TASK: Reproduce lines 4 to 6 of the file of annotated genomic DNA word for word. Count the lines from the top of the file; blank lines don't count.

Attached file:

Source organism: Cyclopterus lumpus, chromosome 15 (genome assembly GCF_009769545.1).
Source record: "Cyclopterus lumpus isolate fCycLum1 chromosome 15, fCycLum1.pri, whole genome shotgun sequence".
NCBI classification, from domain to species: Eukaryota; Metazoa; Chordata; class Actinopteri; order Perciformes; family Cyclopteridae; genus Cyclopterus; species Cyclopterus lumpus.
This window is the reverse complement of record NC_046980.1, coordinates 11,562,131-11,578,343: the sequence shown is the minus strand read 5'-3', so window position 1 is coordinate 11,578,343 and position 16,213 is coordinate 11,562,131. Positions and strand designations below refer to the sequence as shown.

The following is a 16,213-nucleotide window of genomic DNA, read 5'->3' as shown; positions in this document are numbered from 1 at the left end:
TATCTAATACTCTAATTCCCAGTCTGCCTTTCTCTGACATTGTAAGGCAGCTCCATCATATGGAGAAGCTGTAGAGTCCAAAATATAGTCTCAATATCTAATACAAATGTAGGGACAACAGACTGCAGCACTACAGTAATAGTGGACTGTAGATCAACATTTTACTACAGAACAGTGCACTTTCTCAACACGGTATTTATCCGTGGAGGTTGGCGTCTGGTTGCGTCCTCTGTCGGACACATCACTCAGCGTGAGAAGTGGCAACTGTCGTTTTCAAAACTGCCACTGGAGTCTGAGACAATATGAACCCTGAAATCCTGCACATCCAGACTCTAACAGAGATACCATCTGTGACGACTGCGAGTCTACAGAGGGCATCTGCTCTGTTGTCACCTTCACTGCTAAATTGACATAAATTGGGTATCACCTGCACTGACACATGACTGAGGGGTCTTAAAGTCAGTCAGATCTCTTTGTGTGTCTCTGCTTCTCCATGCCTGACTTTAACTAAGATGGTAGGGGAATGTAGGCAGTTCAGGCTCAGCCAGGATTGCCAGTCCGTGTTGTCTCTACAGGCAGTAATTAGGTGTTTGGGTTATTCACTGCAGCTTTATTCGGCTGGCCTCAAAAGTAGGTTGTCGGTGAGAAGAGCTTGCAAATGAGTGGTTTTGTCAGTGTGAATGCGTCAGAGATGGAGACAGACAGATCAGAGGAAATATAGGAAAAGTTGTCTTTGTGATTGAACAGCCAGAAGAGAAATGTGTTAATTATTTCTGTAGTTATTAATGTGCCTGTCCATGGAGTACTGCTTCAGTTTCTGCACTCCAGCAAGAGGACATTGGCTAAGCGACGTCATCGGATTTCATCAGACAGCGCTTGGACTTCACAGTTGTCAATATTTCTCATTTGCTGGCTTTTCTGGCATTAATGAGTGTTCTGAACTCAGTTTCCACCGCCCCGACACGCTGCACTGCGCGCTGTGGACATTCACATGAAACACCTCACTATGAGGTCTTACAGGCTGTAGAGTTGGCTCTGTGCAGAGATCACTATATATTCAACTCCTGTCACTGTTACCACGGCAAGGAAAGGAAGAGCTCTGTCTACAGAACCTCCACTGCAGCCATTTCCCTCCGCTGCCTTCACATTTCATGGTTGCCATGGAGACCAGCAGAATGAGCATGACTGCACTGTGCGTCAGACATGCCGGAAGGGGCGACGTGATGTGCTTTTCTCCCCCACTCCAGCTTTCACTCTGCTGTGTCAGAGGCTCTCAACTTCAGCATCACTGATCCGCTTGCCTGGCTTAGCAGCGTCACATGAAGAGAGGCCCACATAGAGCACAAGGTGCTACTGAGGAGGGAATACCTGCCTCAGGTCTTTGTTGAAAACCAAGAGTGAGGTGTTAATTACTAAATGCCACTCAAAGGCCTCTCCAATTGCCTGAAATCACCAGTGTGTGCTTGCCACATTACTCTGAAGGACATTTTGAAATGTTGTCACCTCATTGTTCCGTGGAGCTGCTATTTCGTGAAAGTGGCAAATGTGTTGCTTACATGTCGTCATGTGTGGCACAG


This window is the reverse complement of record NC_046980.1, coordinates 11,562,131-11,578,343: the sequence shown is the minus strand read 5'-3', so window position 1 is coordinate 11,578,343 and position 16,213 is coordinate 11,562,131. Positions and strand designations below refer to the sequence as shown.

The following is a 16,213-nucleotide window of genomic DNA, read 5'->3' as shown; positions in this document are numbered from 1 at the left end:
TATCTAATACTCTAATTCCCAGTCTGCCTTTCTCTGACATTGTAAGGCAGCTCCATCATATGGAGAAGCTGTAGAGTCCAAAATATAGTCTCAATATCTAATACAAATGTAGGGACAACAGACTGCAGCACTACAGTAATAGTGGACTGTAGATCAACATTTTACTACAGAACAGTGCACTTTCTCAACACGGTATTTATCCGTGGAGGTTGGCGTCTGGTTGCGTCCTCTGTCGGACACATCACTCAGCGTGAGAAGTGGCAACTGTCGTTTTCAAAACTGCCACTGGAGTCTGAGACAATATGAACCCTGAAATCCTGCACATCCAGACTCTAACAGAGATACCATCTGTGACGACTGCGAGTCTACAGAGGGCATCTGCTCTGTTGTCACCTTCACTGCTAAATTGACATAAATTGGGTATCACCTGCACTGACACATGACTGAGGGGTCTTAAAGTCAGTCAGATCTCTTTGTGTGTCTCTGCTTCTCCATGCCTGACTTTAACTAAGATGGTAGGGGAATGTAGGCAGTTCAGGCTCAGCCAGGATTGCCAGTCCGTGTTGTCTCTACAGGCAGTAATTAGGTGTTTGGGTTATTCACTGCAGCTTTATTCGGCTGGCCTCAAAAGTAGGTTGTCGGTGAGAAGAGCTTGCAAATGAGTGGTTTTGTCAGTGTGAATGCGTCAGAGATGGAGACAGACAGATCAGAGGAAATATAGGAAAAGTTGTCTTTGTGATTGAACAGCCAGAAGAGAAATGTGTTAATTATTTCTGTAGTTATTAATGTGCCTGTCCATGGAGTACTGCTTCAGTTTCTGCACTCCAGCAAGAGGACATTGGCTAAGCGACGTCATCGGATTTCATCAGACAGCGCTTGGACTTCACAGTTGTCAATATTTCTCATTTGCTGGCTTTTCTGGCATTAATGAGTGTTCTGAACTCAGTTTCCACCGCCCCGACACGCTGCACTGCGCGCTGTGGACATTCACATGAAACACCTCACTATGAGGTCTTACAGGCTGTAGAGTTGGCTCTGTGCAGAGATCACTATATATTCAACTCCTGTCACTGTTACCACGGCAAGGAAAGGAAGAGCTCTGTCTACAGAACCTCCACTGCAGCCATTTCCCTCCGCTGCCTTCACATTTCATGGTTGCCATGGAGACCAGCAGAATGAGCATGACTGCACTGTGCGTCAGACATGCCGGAAGGGGCGACGTGATGTGCTTTTCTCCCCCACTCCAGCTTTCACTCTGCTGTGTCAGAGGCTCTCAACTTCAGCATCACTGATCCGCTTGCCTGGCTTAGCAGCGTCACATGAAGAGAGGCCCACATAGAGCACAAGGTGCTACTGAGGAGGGAATACCTGCCTCAGGTCTTTGTTGAAAACCAAGAGTGAGGTGTTAATTACTAAATGCCACTCAAAGGCCTCTCCAATTGCCTGAAATCACCAGTGTGTGCTTGCCACATTACTCTGAAGGACATTTTGAAATGTTGTCACCTCATTGTTCCGTGGAGCTGCTATTTCGTGAAAGTGGCAAATGTGTTGCTTACATGTCGTCATGTGTGGCACAG